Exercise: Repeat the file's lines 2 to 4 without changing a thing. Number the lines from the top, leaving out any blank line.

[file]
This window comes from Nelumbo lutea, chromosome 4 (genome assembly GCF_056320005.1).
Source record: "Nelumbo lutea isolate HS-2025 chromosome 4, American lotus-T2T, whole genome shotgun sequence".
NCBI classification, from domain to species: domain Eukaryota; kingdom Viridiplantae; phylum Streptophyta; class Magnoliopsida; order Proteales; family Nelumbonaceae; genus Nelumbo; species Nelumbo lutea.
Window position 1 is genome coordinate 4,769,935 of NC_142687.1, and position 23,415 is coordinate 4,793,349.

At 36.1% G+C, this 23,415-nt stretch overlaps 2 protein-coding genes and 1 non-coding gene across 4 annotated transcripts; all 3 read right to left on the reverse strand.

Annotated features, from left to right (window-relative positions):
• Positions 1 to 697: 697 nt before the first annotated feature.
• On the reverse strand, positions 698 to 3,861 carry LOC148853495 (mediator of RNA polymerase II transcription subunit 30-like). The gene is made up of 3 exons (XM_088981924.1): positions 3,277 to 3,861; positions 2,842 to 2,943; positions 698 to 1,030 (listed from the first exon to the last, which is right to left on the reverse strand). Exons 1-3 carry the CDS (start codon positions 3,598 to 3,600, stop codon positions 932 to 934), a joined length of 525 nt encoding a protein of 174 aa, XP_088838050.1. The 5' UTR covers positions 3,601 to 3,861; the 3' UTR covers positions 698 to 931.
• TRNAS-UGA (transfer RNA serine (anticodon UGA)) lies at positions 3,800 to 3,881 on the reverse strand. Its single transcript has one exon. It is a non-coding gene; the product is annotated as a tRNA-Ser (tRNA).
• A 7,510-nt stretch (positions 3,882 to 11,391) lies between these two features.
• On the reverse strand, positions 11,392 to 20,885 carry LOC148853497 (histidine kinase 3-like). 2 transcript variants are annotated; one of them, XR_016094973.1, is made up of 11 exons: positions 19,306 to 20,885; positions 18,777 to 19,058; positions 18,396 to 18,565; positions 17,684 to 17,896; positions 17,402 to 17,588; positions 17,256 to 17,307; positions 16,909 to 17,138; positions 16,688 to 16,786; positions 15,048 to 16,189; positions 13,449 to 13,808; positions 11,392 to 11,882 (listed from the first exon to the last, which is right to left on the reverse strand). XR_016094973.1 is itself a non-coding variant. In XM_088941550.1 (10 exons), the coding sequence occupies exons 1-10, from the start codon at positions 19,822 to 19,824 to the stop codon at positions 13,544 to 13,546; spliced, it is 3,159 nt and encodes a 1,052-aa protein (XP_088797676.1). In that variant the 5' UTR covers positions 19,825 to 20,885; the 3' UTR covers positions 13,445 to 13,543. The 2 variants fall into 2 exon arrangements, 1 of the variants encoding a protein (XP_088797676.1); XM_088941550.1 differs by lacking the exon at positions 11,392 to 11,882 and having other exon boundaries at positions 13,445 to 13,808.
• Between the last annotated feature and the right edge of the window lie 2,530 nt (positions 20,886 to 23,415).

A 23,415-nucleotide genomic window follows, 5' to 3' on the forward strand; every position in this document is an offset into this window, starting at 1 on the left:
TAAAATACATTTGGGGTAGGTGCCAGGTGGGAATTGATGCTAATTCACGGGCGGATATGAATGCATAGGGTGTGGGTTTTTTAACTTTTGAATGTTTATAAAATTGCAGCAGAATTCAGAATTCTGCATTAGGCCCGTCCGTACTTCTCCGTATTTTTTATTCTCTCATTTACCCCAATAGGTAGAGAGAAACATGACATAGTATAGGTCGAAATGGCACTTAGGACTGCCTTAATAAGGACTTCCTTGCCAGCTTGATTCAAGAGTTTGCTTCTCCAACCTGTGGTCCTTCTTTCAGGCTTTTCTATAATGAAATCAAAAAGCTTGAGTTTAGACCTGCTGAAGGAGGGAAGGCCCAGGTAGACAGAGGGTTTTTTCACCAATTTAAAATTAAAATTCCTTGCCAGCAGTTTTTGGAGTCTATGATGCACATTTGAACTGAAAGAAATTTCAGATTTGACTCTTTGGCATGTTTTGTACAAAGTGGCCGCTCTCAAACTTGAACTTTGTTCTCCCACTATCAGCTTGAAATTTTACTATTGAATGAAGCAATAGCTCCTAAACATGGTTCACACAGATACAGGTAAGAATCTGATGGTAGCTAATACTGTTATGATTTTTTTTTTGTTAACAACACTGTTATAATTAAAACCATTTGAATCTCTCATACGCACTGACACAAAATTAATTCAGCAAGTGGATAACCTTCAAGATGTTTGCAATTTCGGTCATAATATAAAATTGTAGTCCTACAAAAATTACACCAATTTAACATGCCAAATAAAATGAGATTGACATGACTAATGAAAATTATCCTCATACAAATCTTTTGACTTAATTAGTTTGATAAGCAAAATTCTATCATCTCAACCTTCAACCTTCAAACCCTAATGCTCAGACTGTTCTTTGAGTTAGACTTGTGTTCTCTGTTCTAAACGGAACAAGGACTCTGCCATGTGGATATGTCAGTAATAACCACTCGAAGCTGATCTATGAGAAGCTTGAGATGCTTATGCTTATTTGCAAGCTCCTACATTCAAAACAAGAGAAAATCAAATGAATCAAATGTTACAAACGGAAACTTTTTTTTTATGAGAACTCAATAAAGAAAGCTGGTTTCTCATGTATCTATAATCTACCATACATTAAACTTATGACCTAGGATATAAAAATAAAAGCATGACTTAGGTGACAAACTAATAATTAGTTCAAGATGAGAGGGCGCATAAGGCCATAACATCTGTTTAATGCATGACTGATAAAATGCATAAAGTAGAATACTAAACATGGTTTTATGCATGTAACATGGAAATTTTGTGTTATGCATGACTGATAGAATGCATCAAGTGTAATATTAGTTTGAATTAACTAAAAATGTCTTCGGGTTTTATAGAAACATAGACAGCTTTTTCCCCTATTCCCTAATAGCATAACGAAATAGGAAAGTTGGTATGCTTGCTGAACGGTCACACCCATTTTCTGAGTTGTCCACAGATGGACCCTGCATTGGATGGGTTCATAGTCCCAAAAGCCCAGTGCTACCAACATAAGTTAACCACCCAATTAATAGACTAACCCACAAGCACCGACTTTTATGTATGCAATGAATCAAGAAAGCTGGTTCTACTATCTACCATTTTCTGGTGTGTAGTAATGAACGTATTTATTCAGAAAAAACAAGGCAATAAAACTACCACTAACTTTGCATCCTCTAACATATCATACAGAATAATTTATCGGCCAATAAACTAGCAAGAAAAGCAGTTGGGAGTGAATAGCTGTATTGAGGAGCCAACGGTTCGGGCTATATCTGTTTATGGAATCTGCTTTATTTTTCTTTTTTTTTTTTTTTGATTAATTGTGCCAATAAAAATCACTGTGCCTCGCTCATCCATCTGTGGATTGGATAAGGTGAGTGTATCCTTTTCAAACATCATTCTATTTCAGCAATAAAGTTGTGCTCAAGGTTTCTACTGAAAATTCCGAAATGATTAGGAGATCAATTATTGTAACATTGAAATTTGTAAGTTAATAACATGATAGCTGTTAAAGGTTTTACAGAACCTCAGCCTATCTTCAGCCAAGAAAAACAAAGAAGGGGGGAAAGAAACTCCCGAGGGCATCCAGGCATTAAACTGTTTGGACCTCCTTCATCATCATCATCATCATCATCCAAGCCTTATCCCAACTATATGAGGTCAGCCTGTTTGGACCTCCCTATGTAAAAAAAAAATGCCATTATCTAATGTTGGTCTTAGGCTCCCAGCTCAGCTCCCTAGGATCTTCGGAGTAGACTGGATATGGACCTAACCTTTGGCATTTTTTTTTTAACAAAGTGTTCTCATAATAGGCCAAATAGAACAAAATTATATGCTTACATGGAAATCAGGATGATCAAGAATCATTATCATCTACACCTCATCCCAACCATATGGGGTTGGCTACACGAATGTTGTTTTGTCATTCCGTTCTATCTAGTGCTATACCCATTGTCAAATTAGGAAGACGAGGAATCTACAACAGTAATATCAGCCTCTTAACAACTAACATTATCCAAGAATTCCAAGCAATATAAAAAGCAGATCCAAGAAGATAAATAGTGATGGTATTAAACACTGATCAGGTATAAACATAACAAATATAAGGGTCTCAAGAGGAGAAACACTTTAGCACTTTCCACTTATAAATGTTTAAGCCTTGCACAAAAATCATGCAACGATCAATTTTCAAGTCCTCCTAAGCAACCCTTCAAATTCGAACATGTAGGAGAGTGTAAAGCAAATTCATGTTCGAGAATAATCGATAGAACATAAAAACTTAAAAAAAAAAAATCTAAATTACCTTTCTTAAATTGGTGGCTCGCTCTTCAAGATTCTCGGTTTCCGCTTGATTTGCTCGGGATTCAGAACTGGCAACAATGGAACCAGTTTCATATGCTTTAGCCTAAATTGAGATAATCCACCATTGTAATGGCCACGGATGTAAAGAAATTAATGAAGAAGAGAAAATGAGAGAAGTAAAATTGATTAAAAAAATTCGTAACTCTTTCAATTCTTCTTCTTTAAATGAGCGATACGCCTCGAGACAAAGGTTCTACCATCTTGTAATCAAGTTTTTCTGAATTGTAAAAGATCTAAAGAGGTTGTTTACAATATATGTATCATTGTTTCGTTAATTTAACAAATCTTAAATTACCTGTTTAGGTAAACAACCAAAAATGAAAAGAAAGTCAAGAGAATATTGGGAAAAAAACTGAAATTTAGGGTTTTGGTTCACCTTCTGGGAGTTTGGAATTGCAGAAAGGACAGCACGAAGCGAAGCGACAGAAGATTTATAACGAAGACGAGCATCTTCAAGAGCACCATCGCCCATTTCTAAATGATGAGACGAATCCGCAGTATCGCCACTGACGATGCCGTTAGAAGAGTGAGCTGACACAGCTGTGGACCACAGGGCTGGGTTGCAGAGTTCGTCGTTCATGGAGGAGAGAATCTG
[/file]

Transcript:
Source record: "Nelumbo lutea isolate HS-2025 chromosome 4, American lotus-T2T, whole genome shotgun sequence".
NCBI classification, from domain to species: domain Eukaryota; kingdom Viridiplantae; phylum Streptophyta; class Magnoliopsida; order Proteales; family Nelumbonaceae; genus Nelumbo; species Nelumbo lutea.
Window position 1 is genome coordinate 4,769,935 of NC_142687.1, and position 23,415 is coordinate 4,793,349.